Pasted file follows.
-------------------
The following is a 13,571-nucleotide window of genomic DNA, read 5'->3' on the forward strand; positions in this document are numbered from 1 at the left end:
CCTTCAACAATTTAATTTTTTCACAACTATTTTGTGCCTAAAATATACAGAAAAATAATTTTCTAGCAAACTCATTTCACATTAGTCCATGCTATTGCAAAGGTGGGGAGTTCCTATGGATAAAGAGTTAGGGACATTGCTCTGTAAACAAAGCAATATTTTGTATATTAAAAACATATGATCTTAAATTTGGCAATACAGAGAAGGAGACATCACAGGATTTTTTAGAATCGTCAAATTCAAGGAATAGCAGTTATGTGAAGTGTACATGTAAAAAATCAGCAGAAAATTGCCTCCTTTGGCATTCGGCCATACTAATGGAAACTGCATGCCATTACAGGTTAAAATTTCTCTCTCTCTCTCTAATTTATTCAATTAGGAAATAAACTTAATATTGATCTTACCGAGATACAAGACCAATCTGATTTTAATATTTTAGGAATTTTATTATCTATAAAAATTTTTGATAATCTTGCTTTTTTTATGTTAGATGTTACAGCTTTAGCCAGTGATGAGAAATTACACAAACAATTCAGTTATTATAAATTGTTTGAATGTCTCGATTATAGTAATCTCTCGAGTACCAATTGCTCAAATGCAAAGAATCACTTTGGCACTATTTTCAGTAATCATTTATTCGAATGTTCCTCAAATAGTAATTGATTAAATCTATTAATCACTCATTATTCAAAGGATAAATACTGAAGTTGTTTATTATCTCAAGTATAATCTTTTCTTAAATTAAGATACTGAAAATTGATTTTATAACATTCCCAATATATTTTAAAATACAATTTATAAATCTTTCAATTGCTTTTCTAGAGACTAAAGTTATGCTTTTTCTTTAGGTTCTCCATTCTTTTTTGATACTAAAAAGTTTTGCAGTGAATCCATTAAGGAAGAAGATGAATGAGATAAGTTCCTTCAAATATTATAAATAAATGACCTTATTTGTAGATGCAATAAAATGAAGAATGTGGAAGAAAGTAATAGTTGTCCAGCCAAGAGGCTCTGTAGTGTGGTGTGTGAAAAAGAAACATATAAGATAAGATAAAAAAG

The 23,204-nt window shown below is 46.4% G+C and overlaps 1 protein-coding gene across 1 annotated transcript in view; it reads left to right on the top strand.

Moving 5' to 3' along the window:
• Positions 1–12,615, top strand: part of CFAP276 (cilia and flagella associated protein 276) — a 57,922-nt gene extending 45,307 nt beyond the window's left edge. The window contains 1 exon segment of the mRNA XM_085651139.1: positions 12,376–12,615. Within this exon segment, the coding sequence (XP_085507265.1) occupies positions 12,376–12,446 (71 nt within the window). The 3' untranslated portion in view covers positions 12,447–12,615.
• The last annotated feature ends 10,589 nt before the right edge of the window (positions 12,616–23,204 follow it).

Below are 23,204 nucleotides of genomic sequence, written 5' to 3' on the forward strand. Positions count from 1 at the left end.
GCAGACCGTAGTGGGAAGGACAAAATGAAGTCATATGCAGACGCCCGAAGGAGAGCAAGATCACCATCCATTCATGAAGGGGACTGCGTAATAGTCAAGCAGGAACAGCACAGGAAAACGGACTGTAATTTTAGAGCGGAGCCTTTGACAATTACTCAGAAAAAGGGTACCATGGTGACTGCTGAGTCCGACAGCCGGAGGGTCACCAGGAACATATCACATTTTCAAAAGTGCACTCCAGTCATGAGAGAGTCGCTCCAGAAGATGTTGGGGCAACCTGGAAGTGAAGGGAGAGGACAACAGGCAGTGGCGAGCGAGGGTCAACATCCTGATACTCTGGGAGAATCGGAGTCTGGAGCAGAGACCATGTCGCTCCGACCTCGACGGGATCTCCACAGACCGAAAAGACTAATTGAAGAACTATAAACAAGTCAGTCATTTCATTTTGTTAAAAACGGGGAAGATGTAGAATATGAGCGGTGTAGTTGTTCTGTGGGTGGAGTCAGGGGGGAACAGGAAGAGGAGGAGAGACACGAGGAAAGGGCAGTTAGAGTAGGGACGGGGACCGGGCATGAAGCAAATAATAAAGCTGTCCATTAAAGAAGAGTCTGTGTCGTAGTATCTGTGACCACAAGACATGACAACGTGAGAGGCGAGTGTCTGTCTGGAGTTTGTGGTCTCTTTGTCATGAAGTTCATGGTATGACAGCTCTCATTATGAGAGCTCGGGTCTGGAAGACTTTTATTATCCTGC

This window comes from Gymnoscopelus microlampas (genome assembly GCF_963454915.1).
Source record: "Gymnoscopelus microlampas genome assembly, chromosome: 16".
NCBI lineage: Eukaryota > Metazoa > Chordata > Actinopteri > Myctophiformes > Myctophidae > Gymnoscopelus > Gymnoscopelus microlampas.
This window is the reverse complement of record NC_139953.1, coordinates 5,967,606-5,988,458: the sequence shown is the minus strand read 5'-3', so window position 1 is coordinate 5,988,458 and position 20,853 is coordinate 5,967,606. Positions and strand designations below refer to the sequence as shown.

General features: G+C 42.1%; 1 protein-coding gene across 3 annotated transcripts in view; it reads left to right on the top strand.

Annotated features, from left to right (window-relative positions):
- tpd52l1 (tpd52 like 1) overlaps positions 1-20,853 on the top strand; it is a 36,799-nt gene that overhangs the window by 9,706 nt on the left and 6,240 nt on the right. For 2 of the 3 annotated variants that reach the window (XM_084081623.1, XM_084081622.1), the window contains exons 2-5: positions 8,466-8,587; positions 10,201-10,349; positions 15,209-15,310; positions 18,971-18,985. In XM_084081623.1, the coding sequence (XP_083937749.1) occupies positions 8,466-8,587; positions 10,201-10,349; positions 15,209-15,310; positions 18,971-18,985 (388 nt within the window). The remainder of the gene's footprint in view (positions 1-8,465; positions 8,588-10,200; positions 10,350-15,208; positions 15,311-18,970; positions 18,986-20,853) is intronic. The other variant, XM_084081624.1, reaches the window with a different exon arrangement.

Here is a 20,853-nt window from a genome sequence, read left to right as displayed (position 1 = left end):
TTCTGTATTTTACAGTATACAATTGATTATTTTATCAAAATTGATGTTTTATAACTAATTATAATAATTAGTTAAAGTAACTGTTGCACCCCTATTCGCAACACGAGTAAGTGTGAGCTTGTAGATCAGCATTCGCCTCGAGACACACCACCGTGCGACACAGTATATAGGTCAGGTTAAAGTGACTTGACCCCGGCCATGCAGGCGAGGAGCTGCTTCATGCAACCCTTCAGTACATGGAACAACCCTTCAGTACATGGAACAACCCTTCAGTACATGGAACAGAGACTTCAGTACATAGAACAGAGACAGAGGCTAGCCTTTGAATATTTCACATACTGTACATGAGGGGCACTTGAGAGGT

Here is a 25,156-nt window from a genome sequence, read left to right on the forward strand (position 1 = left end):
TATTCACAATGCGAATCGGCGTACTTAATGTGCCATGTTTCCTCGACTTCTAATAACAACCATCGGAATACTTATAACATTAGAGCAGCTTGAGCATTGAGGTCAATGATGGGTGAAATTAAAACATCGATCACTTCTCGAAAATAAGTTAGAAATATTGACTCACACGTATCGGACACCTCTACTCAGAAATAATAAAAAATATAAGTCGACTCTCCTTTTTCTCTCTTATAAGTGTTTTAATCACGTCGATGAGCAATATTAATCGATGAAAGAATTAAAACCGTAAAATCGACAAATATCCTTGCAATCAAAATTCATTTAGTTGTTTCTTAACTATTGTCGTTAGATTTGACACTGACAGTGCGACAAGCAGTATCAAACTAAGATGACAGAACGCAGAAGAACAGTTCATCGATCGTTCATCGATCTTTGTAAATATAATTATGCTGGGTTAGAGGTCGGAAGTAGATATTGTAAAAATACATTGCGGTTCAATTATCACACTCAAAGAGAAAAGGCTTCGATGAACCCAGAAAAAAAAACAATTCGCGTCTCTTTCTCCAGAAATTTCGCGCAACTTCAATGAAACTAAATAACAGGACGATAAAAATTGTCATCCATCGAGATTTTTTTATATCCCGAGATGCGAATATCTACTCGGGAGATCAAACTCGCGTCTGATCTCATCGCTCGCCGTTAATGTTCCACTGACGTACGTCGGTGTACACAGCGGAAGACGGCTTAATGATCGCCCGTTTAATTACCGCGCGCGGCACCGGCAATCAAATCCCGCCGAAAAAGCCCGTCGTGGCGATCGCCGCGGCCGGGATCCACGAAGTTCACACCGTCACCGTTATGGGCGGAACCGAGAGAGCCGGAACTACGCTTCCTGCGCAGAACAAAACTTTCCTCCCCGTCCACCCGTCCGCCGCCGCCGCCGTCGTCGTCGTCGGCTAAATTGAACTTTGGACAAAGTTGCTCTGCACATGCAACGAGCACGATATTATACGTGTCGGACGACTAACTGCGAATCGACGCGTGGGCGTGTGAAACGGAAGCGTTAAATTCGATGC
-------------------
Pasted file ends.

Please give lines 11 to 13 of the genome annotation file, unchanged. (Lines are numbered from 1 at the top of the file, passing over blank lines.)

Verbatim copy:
NCBI lineage: Eukaryota > Metazoa > Chordata > Actinopteri > Myctophiformes > Myctophidae > Gymnoscopelus > Gymnoscopelus microlampas.
This window is the reverse complement of record NC_139953.1, coordinates 5,967,606-5,988,458: the sequence shown is the minus strand read 5'-3', so window position 1 is coordinate 5,988,458 and position 20,853 is coordinate 5,967,606. Positions and strand designations below refer to the sequence as shown.

General features: G+C 42.1%; 1 protein-coding gene across 3 annotated transcripts in view; it reads left to right on the top strand.